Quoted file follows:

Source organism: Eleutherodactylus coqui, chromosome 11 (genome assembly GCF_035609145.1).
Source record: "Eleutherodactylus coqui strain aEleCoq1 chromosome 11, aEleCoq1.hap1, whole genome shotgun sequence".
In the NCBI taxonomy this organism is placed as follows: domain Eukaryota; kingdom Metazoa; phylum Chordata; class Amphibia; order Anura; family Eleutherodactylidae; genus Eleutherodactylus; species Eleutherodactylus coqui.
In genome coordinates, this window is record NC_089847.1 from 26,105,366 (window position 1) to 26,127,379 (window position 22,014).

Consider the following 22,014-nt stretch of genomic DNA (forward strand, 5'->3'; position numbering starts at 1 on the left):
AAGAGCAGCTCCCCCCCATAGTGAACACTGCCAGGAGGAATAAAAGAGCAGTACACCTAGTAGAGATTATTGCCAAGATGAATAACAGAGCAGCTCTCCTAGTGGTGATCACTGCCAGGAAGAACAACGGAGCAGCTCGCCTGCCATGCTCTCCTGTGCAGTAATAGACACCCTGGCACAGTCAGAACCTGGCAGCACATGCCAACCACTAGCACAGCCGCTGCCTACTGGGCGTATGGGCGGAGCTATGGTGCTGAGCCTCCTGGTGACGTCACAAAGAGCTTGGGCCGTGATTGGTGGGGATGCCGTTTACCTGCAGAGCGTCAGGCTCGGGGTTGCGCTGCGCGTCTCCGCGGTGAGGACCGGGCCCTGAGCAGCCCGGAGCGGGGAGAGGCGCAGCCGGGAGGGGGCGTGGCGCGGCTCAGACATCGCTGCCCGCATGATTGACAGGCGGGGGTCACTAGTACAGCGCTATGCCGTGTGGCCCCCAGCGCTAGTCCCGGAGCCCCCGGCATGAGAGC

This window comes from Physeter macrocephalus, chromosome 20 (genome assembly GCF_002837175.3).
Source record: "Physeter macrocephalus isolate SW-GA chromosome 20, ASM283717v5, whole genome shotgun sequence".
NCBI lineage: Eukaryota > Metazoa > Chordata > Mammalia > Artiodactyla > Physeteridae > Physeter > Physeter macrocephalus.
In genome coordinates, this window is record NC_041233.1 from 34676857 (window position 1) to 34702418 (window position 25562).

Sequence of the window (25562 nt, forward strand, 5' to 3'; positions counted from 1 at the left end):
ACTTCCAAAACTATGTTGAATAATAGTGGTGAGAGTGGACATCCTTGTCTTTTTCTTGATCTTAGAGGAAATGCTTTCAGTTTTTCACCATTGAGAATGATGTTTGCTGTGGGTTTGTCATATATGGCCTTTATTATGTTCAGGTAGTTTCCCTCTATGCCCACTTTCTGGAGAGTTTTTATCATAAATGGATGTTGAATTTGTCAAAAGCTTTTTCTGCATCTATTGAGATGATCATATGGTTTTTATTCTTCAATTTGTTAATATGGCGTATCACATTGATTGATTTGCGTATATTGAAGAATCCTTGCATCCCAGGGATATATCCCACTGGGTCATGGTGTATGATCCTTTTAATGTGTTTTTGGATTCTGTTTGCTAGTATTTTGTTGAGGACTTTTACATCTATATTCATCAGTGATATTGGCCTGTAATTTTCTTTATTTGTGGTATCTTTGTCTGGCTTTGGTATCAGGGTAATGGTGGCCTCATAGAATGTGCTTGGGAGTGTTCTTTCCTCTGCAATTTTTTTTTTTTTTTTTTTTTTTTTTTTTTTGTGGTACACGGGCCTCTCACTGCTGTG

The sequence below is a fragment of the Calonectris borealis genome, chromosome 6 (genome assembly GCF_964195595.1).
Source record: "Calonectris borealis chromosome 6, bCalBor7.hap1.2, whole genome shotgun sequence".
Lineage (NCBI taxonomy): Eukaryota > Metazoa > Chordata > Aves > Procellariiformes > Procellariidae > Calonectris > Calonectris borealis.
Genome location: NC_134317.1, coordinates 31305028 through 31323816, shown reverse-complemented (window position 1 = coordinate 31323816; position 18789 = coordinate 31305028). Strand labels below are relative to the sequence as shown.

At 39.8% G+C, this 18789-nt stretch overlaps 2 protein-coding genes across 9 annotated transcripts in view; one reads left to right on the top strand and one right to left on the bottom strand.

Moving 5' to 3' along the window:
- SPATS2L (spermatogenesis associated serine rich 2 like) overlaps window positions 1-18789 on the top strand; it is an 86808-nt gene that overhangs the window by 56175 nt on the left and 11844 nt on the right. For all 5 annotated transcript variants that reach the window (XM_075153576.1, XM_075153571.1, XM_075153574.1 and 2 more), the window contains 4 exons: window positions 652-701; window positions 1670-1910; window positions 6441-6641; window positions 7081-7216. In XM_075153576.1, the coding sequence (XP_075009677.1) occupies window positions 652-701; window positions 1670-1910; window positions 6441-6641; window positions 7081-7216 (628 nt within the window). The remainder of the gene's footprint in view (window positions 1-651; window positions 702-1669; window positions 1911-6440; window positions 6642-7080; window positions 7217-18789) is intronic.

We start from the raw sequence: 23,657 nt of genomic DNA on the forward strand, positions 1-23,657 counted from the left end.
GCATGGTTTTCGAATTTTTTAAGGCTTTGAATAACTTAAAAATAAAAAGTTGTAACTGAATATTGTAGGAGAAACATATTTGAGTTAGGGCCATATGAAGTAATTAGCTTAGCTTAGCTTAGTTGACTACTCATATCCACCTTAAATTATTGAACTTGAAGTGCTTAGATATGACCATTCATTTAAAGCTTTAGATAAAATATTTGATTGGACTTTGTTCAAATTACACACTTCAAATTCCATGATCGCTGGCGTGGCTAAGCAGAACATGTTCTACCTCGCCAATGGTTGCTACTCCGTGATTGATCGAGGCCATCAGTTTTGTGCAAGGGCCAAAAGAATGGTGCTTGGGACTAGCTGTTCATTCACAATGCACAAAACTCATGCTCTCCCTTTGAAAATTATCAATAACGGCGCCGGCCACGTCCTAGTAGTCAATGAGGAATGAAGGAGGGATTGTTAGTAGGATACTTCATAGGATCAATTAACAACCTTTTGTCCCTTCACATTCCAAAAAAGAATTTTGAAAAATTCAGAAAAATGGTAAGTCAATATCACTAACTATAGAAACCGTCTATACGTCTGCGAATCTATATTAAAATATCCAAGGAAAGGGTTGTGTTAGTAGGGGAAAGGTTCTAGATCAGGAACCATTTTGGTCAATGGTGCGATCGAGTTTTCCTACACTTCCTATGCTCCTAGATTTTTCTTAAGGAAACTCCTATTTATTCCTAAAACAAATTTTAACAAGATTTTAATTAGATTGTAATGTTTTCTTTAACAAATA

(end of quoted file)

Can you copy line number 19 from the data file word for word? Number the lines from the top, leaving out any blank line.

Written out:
- SPATS2L (spermatogenesis associated serine rich 2 like) overlaps window positions 1-18789 on the top strand; it is an 86808-nt gene that overhangs the window by 56175 nt on the left and 11844 nt on the right. For all 5 annotated transcript variants that reach the window (XM_075153576.1, XM_075153571.1, XM_075153574.1 and 2 more), the window contains 4 exons: window positions 652-701; window positions 1670-1910; window positions 6441-6641; window positions 7081-7216. In XM_075153576.1, the coding sequence (XP_075009677.1) occupies window positions 652-701; window positions 1670-1910; window positions 6441-6641; window positions 7081-7216 (628 nt within the window). The remainder of the gene's footprint in view (window positions 1-651; window positions 702-1669; window positions 1911-6440; window positions 6642-7080; window positions 7217-18789) is intronic.